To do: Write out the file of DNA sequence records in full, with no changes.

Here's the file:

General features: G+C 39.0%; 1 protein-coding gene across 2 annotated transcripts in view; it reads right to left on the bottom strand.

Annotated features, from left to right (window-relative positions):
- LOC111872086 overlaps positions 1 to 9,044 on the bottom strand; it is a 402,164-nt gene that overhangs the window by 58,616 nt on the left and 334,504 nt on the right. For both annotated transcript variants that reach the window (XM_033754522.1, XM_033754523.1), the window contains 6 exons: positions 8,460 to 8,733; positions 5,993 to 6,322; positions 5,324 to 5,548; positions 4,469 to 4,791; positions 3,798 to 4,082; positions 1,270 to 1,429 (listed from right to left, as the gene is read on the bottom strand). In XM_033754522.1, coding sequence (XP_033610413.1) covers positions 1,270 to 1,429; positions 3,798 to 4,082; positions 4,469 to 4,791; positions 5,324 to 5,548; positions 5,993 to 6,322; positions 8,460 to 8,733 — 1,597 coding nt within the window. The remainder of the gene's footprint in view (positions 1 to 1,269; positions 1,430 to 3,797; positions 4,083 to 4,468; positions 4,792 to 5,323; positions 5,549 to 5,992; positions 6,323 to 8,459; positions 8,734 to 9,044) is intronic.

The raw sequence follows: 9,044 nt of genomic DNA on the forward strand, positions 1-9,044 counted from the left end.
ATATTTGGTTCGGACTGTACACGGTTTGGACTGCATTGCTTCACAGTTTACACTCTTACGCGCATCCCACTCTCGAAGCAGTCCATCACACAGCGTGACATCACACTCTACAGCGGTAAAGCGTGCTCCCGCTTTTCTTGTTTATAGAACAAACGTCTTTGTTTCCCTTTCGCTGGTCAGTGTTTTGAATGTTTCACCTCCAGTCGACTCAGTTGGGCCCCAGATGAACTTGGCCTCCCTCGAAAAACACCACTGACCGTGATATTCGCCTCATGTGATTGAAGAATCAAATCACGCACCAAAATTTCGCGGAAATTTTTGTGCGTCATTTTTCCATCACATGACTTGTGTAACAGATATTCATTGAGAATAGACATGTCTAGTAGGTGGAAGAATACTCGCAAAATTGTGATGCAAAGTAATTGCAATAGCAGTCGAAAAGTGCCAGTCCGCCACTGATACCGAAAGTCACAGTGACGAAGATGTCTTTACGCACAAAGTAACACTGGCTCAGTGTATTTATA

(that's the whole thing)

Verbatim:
General features: G+C 39.0%; 1 protein-coding gene across 2 annotated transcripts in view; it reads right to left on the bottom strand.

Annotated features, from left to right (window-relative positions):
- LOC111872086 overlaps positions 1 to 9,044 on the bottom strand; it is a 402,164-nt gene that overhangs the window by 58,616 nt on the left and 334,504 nt on the right. For both annotated transcript variants that reach the window (XM_033754522.1, XM_033754523.1), the window contains 6 exons: positions 8,460 to 8,733; positions 5,993 to 6,322; positions 5,324 to 5,548; positions 4,469 to 4,791; positions 3,798 to 4,082; positions 1,270 to 1,429 (listed from right to left, as the gene is read on the bottom strand). In XM_033754522.1, coding sequence (XP_033610413.1) covers positions 1,270 to 1,429; positions 3,798 to 4,082; positions 4,469 to 4,791; positions 5,324 to 5,548; positions 5,993 to 6,322; positions 8,460 to 8,733 — 1,597 coding nt within the window. The remainder of the gene's footprint in view (positions 1 to 1,269; positions 1,430 to 3,797; positions 4,083 to 4,468; positions 4,792 to 5,323; positions 5,549 to 5,992; positions 6,323 to 8,459; positions 8,734 to 9,044) is intronic.

The raw sequence follows: 9,044 nt of genomic DNA on the forward strand, positions 1-9,044 counted from the left end.
ATATTTGGTTCGGACTGTACACGGTTTGGACTGCATTGCTTCACAGTTTACACTCTTACGCGCATCCCACTCTCGAAGCAGTCCATCACACAGCGTGACATCACACTCTACAGCGGTAAAGCGTGCTCCCGCTTTTCTTGTTTATAGAACAAACGTCTTTGTTTCCCTTTCGCTGGTCAGTGTTTTGAATGTTTCACCTCCAGTCGACTCAGTTGGGCCCCAGATGAACTTGGCCTCCCTCGAAAAACACCACTGACCGTGATATTCGCCTCATGTGATTGAAGAATCAAATCACGCACCAAAATTTCGCGGAAATTTTTGTGCGTCATTTTTCCATCACATGACTTGTGTAACAGATATTCATTGAGAATAGACATGTCTAGTAGGTGGAAGAATACTCGCAAAATTGTGATGCAAAGTAATTGCAATAGCAGTCGAAAAGTGCCAGTCCGCCACTGATACCGAAAGTCACAGTGACGAAGATGTCTTTACGCACAAAGTAACACTGGCTCAGTGTATTTATA